accident in front of cheese factory. Information exchanged. 3:57 p.m., dog barking for the last 45 minutes in the 400 block of Ninth Street Southeast. Advised animal control. 4:04 p.m., report of a man who has not been cleaning up after his dogs in City Park. 5:36 p.m., prowler reported in the area of Harlem Avenue. Caller recalled advising resident is at home and the suspicious person appears to be doing some yardwork for her. Unfounded. Sept. 5 9:52 a.m., received a report of a disturbance that occurred last night in the 900 block of Second Street Southeast. People involved contacted, logged for information. 12:22 p.m., husband left from home in the 87000 block of Edna Lane at 9:15 this morning for 10 a.m. appointment and did not show up, hasn’t returned home. Man located. 11 a.m., fisherman on vessel advised officer of a diesel spill at the first can, it went to the rocks. Officer has disposal contact information with the U.S. Coast Guard. USCG asked officer to report to the National Defense Center. Handled. 4:48 p.m., criminal mischief reported to vehicle in the 100 block of Alabama. Brake line cut. 9:14 p.m., alarm sounding in the 50000 block of Highway 101, Bandon Police handled, checked the interior, false alarm.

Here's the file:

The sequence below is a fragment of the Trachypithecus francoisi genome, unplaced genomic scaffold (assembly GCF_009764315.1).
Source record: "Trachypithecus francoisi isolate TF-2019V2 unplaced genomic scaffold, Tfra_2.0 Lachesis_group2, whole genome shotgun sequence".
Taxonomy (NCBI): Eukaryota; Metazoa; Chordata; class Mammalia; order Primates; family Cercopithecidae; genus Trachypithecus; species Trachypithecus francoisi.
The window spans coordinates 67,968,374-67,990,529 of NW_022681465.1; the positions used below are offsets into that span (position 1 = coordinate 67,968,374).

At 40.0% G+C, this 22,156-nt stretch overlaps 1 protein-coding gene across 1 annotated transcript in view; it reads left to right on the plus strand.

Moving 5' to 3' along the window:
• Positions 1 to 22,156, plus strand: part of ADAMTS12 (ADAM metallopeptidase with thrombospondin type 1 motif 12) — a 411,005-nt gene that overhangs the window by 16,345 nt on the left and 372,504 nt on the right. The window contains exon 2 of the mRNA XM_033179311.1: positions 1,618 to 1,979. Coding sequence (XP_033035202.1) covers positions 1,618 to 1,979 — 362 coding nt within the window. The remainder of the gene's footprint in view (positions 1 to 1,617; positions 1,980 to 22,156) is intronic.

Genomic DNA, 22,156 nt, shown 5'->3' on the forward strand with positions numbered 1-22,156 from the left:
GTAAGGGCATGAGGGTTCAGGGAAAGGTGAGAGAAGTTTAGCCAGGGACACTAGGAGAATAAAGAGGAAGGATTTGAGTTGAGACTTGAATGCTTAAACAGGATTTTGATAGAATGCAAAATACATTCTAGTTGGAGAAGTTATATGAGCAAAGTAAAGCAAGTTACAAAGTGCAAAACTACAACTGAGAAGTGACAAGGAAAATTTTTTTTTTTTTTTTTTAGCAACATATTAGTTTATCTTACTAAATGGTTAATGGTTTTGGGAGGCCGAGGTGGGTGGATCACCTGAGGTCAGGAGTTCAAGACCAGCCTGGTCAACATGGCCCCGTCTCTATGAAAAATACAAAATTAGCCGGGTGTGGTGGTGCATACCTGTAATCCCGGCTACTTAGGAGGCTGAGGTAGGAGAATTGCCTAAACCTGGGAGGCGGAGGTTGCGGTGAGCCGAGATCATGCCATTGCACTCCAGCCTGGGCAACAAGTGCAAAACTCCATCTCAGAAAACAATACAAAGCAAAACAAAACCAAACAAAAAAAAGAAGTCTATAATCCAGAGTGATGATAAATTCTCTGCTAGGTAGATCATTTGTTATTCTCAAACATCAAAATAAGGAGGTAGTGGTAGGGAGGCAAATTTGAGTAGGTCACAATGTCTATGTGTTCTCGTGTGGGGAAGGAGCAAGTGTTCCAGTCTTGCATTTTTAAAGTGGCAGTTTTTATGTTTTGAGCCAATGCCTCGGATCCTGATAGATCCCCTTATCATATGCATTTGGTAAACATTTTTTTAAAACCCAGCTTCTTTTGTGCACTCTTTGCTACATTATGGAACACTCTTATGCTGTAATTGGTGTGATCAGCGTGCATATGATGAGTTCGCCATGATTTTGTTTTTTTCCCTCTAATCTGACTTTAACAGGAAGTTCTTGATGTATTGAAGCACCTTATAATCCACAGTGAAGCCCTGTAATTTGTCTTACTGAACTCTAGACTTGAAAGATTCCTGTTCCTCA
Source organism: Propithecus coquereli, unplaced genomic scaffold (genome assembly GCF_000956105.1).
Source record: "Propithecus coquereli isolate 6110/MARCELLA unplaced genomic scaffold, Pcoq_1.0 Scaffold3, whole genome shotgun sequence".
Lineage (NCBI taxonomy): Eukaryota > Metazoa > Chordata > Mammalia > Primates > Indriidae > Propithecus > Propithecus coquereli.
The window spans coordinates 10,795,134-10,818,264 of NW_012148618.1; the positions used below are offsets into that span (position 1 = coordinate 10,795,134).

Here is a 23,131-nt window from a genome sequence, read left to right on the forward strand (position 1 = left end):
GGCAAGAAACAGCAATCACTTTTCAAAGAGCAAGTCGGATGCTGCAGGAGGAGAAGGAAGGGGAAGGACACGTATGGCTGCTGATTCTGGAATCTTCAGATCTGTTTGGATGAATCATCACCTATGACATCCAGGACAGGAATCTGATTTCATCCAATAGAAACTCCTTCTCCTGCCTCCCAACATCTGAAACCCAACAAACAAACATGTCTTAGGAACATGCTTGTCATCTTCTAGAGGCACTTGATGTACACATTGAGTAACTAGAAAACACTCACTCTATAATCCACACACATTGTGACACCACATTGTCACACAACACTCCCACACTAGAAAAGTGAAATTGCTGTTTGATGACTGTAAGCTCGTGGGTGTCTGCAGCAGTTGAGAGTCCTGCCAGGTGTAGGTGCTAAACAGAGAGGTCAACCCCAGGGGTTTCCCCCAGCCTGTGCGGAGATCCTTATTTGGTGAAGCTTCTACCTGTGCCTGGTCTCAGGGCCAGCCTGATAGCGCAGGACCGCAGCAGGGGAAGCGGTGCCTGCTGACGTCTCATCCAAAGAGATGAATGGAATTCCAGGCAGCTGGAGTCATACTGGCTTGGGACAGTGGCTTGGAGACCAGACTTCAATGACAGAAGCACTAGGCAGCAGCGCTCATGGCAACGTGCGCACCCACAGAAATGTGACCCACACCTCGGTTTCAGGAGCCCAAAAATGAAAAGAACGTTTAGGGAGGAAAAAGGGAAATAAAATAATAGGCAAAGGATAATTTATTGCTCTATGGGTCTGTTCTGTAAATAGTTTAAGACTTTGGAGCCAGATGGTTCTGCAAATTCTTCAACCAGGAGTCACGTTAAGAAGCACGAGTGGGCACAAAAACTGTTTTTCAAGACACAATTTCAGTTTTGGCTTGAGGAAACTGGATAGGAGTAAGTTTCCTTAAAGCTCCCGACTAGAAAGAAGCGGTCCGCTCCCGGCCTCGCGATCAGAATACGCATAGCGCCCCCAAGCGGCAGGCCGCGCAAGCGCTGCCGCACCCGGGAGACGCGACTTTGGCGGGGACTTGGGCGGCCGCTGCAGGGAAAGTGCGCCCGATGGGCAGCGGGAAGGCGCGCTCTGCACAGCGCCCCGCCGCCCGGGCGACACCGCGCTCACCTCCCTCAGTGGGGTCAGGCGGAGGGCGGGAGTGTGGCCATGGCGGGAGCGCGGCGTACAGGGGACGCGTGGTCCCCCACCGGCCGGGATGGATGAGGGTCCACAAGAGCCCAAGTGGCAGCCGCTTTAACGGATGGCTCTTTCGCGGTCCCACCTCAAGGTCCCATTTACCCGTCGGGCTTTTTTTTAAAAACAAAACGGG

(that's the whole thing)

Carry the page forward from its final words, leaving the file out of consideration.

Sept. 6 8:12 a.m., enroute to report of small vehicle stuck in the sand near the lighthouse. Car operators digging themselves out. Notified park personnel. 10:51 a.m., tagging abandoned trailer for tow in the area of Third and Elmira. Owner will be moving the trailer. 2:16 p.m., suspicious person walking through the parking lot in the Harvard Street Apartments, looking in vehicles, may have tried door handles. some Checked area, unable to locate. 4:05 p.m., attempted a warrant service in Bandon area. Arrested Willy Joe Jenkins, 39, on a charge of probation violation for failure to appear on a Coos County warrant; arrested Jonathan Windhurst, 28, of Coos Bay on a charge of probation violation; Tabitha Shepherd, 22, of Coos Bay, on a Coos Bay Police Department warrant; and Kyle Campbell, 21, of Coos Bay on a charge of probation violation. All were taken to the Coos County jail. 10:33 p.m., an intoxicated man is in a business in the 300 block of Highway 101 being belligerent toward staff. Just left, southbound on Highway 101. Arrested Harold Bynum, 62, of Grants Pass on a charge of driving under the influence of intoxicants. Taken to Coos County jail. Sept. 7 2:31 a.m., as a result of a traffic stop, elude and crash, arrested Garry Doane, 21, of Port Orford

HWY 101 - 2001 N. BAYSHORE DR. • 1-877-251-3017 • WWW.COOSBAYTOYOTA.COM